Crop Insect Activity Gaining Momentum Across Iowa

Crop Insect Activity Gaining Momentum Across Iowa

Soybean aphids, Japanese beetle, black cutworm, European corn borers and corn earworm are showing up early this year in Iowa.

Iowa's mild winter has accelerated insect development across the state this spring. Here's an update for early June. Recent sightings include soybean aphids, Japanese beetle adults, black cutworm, European corn borers and corn earworm.

"During the last week of May, I heard about a few insect sightings in Iowa," says Erin Hodgson, Iowa State University Extension entomologist. "The first was a report by ISU Extension and Outreach field agronomist Brian Lang in northeastern Iowa. He saw a soybean aphid on VC soybean in his small research plot near Decorah on May 28. I wasn't surprised, given that part of the state is where we usually first see soybean aphids every year."

Soybean aphids start migrating to their summer host in May and June. A) Winged females deposit nymphs on expanding trifoliates. B) Colonies often will be tended by ants and can help with early-season detection while scouting. Photos by Brian McCornack, Kansas State University.

Winged females of soybean aphid deposit a few nymphs per day in May and June. You may need a hand lens to see first instars on small plants (see photo). "Often I confirm early-season colonies in soybean by looking for ants and lady beetles," says Hodgson, who provides a look in with a second photo that accompanies this article.


 

"Japanese beetle adults are starting to show up in central Iowa, as of the first few days of June," adds Hodgson. "Kelly Gill, ISU entomology graduate student, saw them destroying rose buds near the library on the ISU campus in Ames, Iowa (see photo). "We don't typically see adults until mid-June in Iowa, but our mild winter has accelerated insect development. Japanese beetles have also been reported in other states nearby to Iowa, such as Illinois. They could be pests in corn and soybeans later in the 2012 growing season, but I am recommending that Iowa farmers keep an eye on their population densities of this pest already in June."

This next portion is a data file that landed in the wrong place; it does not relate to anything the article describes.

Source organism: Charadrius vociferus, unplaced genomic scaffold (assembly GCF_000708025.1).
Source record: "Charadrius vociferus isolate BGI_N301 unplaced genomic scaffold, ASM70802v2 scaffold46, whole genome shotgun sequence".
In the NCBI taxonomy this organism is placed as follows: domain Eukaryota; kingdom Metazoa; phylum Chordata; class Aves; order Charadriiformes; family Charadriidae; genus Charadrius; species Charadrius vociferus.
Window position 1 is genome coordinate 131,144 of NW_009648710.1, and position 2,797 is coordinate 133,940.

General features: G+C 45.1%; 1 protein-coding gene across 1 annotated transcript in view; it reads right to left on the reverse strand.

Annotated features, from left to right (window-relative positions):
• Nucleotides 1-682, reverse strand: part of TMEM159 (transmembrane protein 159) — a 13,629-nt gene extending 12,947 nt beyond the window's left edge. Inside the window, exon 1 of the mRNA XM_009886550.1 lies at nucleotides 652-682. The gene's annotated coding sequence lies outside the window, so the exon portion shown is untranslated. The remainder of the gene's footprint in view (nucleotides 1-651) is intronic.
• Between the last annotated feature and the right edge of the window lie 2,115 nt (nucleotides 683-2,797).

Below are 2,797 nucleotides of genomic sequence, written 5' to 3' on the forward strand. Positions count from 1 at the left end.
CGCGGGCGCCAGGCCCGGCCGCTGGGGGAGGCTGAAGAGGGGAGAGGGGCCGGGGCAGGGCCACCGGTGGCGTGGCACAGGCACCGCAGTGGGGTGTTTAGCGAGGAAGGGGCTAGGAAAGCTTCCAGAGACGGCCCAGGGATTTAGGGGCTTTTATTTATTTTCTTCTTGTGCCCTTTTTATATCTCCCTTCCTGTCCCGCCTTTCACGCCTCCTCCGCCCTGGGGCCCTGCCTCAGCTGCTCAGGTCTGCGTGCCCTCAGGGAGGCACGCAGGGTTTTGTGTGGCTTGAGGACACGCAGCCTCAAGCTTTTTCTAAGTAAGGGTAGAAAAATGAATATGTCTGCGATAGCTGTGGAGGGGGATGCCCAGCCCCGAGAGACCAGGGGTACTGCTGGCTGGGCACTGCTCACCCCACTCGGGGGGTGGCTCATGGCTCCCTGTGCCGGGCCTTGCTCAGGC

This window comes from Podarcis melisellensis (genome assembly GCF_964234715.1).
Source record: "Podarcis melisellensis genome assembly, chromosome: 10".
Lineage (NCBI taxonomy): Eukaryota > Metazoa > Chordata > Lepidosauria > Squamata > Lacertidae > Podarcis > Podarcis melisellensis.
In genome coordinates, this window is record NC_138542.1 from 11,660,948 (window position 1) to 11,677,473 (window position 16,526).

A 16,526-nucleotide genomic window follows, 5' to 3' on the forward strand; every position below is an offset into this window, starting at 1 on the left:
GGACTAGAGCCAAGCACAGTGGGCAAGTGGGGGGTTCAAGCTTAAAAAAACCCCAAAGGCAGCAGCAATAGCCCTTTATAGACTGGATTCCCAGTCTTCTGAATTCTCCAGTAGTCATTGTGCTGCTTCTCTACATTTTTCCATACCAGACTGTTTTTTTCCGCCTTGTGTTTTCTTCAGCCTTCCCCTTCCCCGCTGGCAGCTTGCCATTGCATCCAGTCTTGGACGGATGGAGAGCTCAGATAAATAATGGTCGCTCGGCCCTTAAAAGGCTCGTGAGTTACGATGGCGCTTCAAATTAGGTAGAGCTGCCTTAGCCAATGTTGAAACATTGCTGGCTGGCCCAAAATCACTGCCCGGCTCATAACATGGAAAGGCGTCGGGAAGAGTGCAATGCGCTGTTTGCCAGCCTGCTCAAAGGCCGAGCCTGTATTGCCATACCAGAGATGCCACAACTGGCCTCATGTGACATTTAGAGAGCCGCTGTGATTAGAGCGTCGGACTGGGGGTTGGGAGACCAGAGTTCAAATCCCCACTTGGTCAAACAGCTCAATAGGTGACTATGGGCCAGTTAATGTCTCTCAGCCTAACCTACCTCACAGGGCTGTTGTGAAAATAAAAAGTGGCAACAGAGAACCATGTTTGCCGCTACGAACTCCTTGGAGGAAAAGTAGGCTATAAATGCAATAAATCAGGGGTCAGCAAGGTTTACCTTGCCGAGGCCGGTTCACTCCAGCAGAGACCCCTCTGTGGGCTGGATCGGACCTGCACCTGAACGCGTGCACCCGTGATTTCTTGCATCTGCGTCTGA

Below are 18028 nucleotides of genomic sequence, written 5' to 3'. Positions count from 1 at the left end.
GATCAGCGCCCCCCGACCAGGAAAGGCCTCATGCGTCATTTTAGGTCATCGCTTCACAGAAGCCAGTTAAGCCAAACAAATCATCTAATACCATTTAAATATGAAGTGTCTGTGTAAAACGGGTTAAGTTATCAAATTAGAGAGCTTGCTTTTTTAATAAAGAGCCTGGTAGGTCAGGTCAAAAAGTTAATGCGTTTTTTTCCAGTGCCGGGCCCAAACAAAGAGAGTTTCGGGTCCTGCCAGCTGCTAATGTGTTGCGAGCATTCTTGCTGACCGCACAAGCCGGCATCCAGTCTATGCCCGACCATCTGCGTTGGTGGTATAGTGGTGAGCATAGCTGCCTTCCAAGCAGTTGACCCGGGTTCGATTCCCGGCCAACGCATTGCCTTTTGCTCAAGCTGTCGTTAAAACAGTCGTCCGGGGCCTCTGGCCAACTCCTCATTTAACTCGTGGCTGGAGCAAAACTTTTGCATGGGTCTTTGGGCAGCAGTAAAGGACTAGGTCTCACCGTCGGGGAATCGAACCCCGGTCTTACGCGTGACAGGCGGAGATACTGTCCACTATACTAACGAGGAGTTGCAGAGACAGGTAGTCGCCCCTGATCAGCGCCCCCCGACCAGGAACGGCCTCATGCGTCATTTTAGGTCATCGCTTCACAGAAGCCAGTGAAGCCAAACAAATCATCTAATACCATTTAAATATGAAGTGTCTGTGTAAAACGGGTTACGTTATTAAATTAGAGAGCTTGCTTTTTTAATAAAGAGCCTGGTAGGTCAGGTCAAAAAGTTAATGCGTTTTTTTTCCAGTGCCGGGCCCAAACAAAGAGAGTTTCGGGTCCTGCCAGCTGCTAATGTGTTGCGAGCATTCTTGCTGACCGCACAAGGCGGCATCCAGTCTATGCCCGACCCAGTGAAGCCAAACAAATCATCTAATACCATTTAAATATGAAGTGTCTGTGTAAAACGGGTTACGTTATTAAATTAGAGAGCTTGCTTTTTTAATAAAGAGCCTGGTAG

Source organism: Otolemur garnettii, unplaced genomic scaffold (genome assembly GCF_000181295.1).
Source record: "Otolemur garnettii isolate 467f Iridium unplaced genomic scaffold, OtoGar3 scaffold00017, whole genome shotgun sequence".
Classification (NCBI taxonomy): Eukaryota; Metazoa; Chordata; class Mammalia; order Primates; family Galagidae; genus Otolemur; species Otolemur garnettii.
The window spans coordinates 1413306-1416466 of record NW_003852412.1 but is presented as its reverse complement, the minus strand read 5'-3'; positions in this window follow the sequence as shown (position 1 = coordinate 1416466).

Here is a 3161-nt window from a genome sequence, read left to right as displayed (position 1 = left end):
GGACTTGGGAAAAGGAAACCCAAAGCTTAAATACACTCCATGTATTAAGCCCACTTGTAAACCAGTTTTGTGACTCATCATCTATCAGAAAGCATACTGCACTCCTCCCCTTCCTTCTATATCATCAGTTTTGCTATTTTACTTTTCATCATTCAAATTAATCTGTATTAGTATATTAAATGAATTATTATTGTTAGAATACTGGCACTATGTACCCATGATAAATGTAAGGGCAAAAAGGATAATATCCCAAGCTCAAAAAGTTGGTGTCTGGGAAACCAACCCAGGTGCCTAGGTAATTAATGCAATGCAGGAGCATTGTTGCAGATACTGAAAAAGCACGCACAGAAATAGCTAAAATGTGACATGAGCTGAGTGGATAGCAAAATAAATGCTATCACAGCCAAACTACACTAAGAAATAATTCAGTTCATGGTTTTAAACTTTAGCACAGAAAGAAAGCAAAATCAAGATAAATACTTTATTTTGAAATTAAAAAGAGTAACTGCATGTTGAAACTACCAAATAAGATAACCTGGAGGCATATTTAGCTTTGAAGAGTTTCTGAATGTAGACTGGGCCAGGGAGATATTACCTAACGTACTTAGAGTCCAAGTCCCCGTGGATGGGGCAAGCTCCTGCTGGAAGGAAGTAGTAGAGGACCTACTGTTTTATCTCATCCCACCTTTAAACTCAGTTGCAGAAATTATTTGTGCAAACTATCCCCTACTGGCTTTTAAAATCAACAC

<caption for photo> Black cutworm can significantly damage young corn plants. Larvae often enter young corn plants above ground by making an entry hole. Cutworms curl up when disturbed. Photos by Jon Kiel.

Black cutworm was still causing damage to corn in some parts of Iowa the first week of June. There were reports of significant stand loss due to feeding and clipping in young corn (see photo accompanying this article). Mark Carlton, ISU Extension and Outreach field agronomist at Albia in south central Iowa, reported some late-planted corn fields were being replanted in southeastern Iowa this past week due to stand loss by black cutworm. ISU's Hodgson recommends scouting for black cutworm until corn reaches V5 stage of growth. Read this ICM News article online at the ISU ICM newsletter website for more scouting information regarding black cutworm on corn.

 


Some other caterpillars are already showing up in corn. First generation European corn borer eggs and young larvae can be found on corn leaves (see accompanying photo). Older, non-traited corn should be scouted now to estimate densities. A dynamic threshold calculator.xls is available here. Tracy Cameron, an agronomist near Creston in southern Iowa, also found a few corn earworm caterpillars in young corn last week. "This is a little early to see corn earworm in Iowa, but most insects are showing up 1 to 2 weeks earlier than normal this year," says Hodgson.

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